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New Tax-Free First Home Savings Account

What is the new tax-free first home savings account and how may I benefit from it?

With the soaring prices of real estate and amid the rapid decrease in home affordability, the Canadian government has decided to create a new savings mechanism, designed with first-time homebuyers in mind. As of April 1, 2023, eligible Canadian residents can open a First Home Savings Account, or FHSA Canadians will be able to save for a home purchase in a new and fiscally advantageous way. This article will provide you with basic knowledge of the FHSA and demonstrate how you could save for your upcoming home purchase.

FHSA at First Glance

Description Tax-free First Home Savings Account (FHSA)
Lifetime Limit    $40,000 (account can remain open for 15 years)
Annual Contribution Limit                                                          $8,000/year (contributions are tax-deductible)
Minimum Requirements
  • Must be a Canadian resident;
  • Must be 18 years old or more;
  • Must not have owned a home for a minimum of four years prior to opening the account.
  • Tax-free (including the growth portion) when used to purchase a home;
  • Taxable when withdrawn for other purposes;
  • Can be transferred to an RRSP if not used without affecting contribution room.

A detailed overview

The tax-free First Home Savings Account will be, at its core, a cross between a Tax-Free Savings Account (TFSA), which provides for the tax-free growth of your investments, and a Registered Retirement Savings Plan (RRSP), which allows for tax-deductible contributions. The account will have a lifetime contribution limit of $40,000 and an annual contribution limit of $8,000. This means accountholders could contribute a maximum of $8,000 per year over a span of five years or $4,000 a year over a span of 10 years for example. This allows for flexibility in their cash flow, while having their funds grow tax-free and reducing their taxable income in doing so. Be advised, however, that the account must be closed within 15 years of its opening (whether you purchased a home or not).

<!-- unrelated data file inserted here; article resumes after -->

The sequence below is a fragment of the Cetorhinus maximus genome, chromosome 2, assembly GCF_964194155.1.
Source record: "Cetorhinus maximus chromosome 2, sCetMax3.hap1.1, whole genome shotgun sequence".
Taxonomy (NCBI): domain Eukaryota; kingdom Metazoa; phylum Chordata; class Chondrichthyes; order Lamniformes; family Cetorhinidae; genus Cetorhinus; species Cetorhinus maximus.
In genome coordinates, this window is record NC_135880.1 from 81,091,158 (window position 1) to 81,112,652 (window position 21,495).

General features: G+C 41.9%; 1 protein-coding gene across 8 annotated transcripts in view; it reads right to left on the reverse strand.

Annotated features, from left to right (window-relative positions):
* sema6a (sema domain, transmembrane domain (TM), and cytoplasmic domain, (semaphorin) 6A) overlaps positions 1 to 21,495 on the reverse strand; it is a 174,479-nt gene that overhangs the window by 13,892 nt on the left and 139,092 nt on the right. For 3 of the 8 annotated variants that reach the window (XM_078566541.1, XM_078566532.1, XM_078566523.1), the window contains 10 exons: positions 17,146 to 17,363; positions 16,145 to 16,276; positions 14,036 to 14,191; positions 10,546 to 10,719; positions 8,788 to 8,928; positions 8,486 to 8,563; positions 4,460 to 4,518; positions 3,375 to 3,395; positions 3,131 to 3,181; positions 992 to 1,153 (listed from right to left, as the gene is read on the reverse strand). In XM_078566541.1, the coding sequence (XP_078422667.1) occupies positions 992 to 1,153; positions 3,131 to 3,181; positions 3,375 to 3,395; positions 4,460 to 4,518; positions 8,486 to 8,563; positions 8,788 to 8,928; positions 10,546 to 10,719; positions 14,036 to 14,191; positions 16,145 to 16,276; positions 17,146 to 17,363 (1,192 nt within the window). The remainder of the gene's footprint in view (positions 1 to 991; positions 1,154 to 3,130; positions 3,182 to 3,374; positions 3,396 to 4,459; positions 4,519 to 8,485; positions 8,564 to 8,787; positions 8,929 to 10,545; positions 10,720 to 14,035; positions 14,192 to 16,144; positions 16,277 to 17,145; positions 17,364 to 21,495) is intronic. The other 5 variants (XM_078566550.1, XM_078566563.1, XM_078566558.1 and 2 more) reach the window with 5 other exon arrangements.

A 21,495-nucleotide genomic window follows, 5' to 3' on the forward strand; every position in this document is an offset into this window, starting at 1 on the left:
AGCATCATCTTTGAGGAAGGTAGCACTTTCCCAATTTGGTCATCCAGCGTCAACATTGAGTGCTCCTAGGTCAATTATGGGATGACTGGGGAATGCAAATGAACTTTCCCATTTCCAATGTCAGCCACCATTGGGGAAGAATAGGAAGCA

As with other investment vehicles, the FHSA will allow the accountholder to decide which type of investments are held and for how long. Because the funds inside the FHSA will not be guaranteed when invested in stocks, mutual funds, ETFs or similar products, it would be reasonable to prefer investing in fixed income and cash assets over equity assets should the home purchase be a short-term goal (i.e., within five years). If, however, the goal appears to be more long-term, an individual may decide to prioritize equity assets and divest or reduce the portfolio risk over time, as the purchase nears.